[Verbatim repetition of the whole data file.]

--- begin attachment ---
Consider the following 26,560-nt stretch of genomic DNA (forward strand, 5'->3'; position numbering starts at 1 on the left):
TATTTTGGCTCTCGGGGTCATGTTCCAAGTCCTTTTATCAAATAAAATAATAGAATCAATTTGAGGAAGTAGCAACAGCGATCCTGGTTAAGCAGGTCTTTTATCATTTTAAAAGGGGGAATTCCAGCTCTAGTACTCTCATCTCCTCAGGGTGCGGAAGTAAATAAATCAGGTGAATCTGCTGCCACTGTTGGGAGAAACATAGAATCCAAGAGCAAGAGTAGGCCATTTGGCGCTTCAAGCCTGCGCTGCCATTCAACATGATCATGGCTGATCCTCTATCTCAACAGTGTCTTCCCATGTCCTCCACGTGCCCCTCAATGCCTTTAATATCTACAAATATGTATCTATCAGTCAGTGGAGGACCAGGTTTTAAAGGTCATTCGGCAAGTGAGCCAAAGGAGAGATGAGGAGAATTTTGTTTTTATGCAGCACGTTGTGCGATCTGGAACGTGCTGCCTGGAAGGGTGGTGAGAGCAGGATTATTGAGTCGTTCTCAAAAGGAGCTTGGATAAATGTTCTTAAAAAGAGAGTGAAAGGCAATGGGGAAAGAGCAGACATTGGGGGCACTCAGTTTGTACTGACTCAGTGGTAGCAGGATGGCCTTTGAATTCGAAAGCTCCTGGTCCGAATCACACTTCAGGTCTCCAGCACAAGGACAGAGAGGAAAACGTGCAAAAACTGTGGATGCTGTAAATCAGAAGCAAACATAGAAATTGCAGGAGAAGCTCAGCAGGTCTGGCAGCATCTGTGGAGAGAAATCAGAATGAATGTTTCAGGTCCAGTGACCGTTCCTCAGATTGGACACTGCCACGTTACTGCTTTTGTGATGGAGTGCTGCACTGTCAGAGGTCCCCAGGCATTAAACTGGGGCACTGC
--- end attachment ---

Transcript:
Consider the following 26,560-nt stretch of genomic DNA (forward strand, 5'->3'; position numbering starts at 1 on the left):
TATTTTGGCTCTCGGGGTCATGTTCCAAGTCCTTTTATCAAATAAAATAATAGAATCAATTTGAGGAAGTAGCAACAGCGATCCTGGTTAAGCAGGTCTTTTATCATTTTAAAAGGGGGAATTCCAGCTCTAGTACTCTCATCTCCTCAGGGTGCGGAAGTAAATAAATCAGGTGAATCTGCTGCCACTGTTGGGAGAAACATAGAATCCAAGAGCAAGAGTAGGCCATTTGGCGCTTCAAGCCTGCGCTGCCATTCAACATGATCATGGCTGATCCTCTATCTCAACAGTGTCTTCCCATGTCCTCCACGTGCCCCTCAATGCCTTTAATATCTACAAATATGTATCTATCAGTCAGTGGAGGACCAGGTTTTAAAGGTCATTCGGCAAGTGAGCCAAAGGAGAGATGAGGAGAATTTTGTTTTTATGCAGCACGTTGTGCGATCTGGAACGTGCTGCCTGGAAGGGTGGTGAGAGCAGGATTATTGAGTCGTTCTCAAAAGGAGCTTGGATAAATGTTCTTAAAAAGAGAGTGAAAGGCAATGGGGAAAGAGCAGACATTGGGGGCACTCAGTTTGTACTGACTCAGTGGTAGCAGGATGGCCTTTGAATTCGAAAGCTCCTGGTCCGAATCACACTTCAGGTCTCCAGCACAAGGACAGAGAGGAAAACGTGCAAAAACTGTGGATGCTGTAAATCAGAAGCAAACATAGAAATTGCAGGAGAAGCTCAGCAGGTCTGGCAGCATCTGTGGAGAGAAATCAGAATGAATGTTTCAGGTCCAGTGACCGTTCCTCAGATTGGACACTGCCACGTTACTGCTTTTGTGATGGAGTGCTGCACTGTCAGAGGTCCCCAGGCATTAAACTGGGGCACTGC